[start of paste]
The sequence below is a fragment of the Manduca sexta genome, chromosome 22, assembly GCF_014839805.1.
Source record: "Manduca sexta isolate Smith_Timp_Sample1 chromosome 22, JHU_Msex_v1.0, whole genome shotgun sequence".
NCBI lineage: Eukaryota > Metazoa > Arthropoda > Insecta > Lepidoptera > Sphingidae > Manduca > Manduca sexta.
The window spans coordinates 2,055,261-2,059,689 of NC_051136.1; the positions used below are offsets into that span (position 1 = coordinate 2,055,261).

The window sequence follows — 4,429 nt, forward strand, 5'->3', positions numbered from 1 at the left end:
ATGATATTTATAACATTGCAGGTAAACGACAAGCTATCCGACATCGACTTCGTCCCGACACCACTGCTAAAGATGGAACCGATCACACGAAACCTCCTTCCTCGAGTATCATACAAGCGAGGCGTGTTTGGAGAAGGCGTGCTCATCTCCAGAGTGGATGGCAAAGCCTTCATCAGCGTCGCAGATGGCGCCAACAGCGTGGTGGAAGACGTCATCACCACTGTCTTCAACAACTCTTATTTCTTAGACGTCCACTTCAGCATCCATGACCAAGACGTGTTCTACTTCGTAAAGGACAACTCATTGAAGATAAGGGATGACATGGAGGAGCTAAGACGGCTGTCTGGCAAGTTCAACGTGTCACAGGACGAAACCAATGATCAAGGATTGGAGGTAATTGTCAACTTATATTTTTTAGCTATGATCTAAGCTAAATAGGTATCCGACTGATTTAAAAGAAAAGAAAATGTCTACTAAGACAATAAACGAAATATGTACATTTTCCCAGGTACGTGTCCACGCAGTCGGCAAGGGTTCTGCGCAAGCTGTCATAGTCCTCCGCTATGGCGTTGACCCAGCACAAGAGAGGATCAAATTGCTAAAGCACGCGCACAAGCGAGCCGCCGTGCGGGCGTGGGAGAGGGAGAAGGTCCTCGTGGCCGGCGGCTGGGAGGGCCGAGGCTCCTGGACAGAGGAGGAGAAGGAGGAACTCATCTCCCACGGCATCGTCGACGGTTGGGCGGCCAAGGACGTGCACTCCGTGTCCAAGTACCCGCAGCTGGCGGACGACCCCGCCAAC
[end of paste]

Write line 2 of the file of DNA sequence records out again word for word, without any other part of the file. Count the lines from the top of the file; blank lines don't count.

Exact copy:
Source record: "Manduca sexta isolate Smith_Timp_Sample1 chromosome 22, JHU_Msex_v1.0, whole genome shotgun sequence".